Loading ...
Sorry, an error occurred while loading the content.

IRAQ: Treasure Hunters Destroy Archaeological Sites

Expand Messages
  • Paul
    UNWIRE 230503 http://www.unwire.org/unwire/2003/05/23/current.asp#33893 IRAQ: Treasure Hunters Destroy Archaeological Sites Treasure hunters and indiscriminate
    Message 1 of 1 , Jun 2, 2003
    • 0 Attachment
      UNWIRE 230503
      http://www.unwire.org/unwire/2003/05/23/current.asp#33893


      IRAQ: Treasure Hunters Destroy Archaeological Sites

      Treasure hunters and indiscriminate looters continue to tear into Iraqi
      archaeological sites, stealing urns, statues, vases and other artifacts that
      often date back more than 3,000 years to the Sumer and Babylonian
      civilizations, the New York Times reports today.

      At Isan Bakhriat, a remote site in the southern Iraqi desert, men armed with
      shovels, knives and semi-automatic weapons are reportedly digging up
      treasures with impunity.

      "We believe that every major site in southern Iraq is in danger," said the
      director of Iraq's State Board of Antiquities and Heritage, Donny George.
      Iraq, which occupies what was once ancient Mesopotamia, has more than 10,000
      registered archaeological sites. Experts said the sites most at risk are 15
      to 20 major sites at the locations of ancient cities such as Larsa, Fara and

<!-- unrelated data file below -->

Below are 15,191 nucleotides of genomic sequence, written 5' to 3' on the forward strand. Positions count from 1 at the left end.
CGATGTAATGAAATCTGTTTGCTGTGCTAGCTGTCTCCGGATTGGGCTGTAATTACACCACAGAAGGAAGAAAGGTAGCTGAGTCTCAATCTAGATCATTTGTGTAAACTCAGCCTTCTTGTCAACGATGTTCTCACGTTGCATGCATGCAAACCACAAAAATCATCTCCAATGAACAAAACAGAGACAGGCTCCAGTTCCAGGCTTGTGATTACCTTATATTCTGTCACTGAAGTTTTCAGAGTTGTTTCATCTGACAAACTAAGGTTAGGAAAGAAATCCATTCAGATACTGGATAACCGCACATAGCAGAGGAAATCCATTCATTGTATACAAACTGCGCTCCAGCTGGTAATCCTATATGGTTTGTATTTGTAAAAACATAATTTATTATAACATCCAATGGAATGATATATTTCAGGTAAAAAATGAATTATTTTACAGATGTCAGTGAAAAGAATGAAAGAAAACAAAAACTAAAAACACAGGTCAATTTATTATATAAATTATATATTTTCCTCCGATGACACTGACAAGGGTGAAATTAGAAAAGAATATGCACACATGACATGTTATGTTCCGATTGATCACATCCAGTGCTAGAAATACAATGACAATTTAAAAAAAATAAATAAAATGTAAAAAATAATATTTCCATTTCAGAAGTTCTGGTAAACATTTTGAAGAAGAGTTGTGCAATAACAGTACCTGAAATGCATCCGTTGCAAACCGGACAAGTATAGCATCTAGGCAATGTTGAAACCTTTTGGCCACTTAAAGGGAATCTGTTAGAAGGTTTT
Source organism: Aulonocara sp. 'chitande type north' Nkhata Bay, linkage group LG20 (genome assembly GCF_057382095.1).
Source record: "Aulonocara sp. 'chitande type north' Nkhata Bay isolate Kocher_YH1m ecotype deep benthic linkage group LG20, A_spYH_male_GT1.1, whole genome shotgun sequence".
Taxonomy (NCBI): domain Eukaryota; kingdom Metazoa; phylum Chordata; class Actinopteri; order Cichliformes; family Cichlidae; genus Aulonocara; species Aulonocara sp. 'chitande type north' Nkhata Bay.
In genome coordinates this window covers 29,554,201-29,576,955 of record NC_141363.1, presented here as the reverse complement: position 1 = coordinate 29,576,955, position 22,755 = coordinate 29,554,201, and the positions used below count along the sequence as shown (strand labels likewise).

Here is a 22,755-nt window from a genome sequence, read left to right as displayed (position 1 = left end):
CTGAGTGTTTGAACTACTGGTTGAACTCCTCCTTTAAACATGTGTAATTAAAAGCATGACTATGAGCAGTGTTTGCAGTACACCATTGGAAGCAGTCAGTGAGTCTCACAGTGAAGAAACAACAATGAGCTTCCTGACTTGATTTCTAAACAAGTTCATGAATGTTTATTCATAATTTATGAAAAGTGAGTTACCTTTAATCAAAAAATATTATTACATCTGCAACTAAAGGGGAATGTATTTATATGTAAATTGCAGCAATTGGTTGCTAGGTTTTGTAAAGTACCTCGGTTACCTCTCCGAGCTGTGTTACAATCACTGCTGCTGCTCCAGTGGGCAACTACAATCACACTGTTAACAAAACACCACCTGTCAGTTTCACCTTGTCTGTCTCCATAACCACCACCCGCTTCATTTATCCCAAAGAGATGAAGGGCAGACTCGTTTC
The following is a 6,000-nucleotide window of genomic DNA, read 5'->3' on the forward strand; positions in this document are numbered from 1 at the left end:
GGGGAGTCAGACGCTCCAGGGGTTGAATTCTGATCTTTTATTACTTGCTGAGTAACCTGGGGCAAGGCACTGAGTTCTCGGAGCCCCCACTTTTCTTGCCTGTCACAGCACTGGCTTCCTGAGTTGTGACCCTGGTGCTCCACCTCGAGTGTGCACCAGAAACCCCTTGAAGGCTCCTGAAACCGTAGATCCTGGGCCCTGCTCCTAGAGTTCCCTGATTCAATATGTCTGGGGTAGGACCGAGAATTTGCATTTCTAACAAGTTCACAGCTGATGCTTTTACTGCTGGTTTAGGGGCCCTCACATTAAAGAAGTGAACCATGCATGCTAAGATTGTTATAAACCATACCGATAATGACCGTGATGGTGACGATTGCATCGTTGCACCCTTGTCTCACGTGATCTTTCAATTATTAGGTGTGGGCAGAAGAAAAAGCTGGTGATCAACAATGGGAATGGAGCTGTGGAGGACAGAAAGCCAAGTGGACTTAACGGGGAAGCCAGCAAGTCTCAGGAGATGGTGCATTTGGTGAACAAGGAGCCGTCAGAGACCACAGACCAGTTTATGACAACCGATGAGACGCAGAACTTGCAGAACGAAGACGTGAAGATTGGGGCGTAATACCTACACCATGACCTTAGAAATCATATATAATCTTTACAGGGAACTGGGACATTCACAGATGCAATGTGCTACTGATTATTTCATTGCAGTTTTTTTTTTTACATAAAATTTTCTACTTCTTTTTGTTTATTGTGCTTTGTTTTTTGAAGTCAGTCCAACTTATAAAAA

Erech.

      U.S. forces have been blamed for not doing enough to protect the sites. They
      were sharply criticized after Iraq's National Museum and other archival
      sites were looted at the end of the war. "We used to have guards," George
      said, "but now they are either pushed away by looters or they are working
      with thieves themselves in one way or another."

      According to the Times, the current looting is reminiscent of widespread
      plundering that took place after the 1991 Gulf War. Those raids were said to
      be organized by outside gangs from neighboring countries, which would fence
      the artifacts in Western art markets. After 1991, material from Iraq, which
      had until then been rare, grew so prevalent that Iraqi artifacts are now
      regularly advertised on eBay and can sell for less than $100, the Times
      reports.

      "They are poor people," said Susanne Osthoff, an archaeologist who worked on
      the site at Isan, of the looters, "but they do not understand what they are
      doing" (Edmund Andrews, New York Times, May 23).
    Your message has been successfully submitted and would be delivered to recipients shortly.